Another plus side of using dehydrated fruit for cocktails is that they don’t water down the drink’s flavor over time. When you add fresh lime or lemon to a drink, it tends to muddy the flavor and make it far more citrus-forward as time goes on. Combined with the melting ice, the taste you get at the bottom of the glass will be much different from the taste when it was first made. This makes using dried fruit an added bonus for aperitifs, as they were designed to be sipped instead of drank quickly. 

How To Make Dehydrated Fruit for Cocktails

If you decide to use dehydrated fruit for cocktails, why not take it a step further and make them yourself? 

Buying your dehydrated fruit from the store can get expensive very quickly, but making it yourself gives you control and still leaves some money in your pocket. And the best part is, you don’t need any special equipment to do it. Any fruit (or vegetable) can be dehydrated if you know the basic premise.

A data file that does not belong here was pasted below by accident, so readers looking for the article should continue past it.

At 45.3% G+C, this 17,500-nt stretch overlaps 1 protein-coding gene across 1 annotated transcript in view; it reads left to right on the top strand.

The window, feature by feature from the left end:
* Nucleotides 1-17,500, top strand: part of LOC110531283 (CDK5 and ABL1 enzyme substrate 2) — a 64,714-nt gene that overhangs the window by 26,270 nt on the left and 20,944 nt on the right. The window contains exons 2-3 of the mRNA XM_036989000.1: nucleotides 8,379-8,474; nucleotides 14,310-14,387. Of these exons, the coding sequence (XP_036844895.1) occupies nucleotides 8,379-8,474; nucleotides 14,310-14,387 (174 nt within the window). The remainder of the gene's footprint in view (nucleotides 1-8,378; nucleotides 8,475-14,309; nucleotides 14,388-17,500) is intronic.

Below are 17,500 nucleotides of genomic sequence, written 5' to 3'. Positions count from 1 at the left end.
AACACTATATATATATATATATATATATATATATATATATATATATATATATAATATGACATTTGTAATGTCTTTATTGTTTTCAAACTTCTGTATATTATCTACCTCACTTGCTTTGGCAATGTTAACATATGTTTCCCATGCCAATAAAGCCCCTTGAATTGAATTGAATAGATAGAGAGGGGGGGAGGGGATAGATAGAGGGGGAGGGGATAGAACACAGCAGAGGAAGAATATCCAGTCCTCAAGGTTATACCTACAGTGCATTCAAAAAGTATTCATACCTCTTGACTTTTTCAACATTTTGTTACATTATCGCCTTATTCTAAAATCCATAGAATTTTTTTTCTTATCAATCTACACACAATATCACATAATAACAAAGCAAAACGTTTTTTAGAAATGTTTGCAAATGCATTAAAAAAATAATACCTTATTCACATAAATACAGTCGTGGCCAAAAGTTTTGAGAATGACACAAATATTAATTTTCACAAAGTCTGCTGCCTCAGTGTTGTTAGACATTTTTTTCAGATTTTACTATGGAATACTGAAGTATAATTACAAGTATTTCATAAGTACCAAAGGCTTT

Step One: Make Sure Your Fruit Is Clean

It’s a known fact that the surfaces of the vast majority of fruit are covered with bacteria. Before you dehydrate any fruit, make sure to clean it first. Most of the time, just a quick 5-10 second rinse under cold, running water and a scrub with a clean vegetable brush are enough to get rid of most of the surface germs and keep yourself safer. 

Always allow your fruit to dry before dehydrating it, too. That way, you’re getting the right texture and not trapping excess moisture in and making it soggy. 

Step Two: Peel the Fruit

While you don’t have to peel the fruit before dehydrating it, especially if the fruit you’re using has an edible peel, it’s usually a good idea. 

Step Three: Slice the Fruit Into Small Pieces

After your fruit is peeled, the next step is to slice it into small pieces. Keep in mind that the size of the finished product will be much smaller, but you want to cut it into the shapes you want before the dehydration process.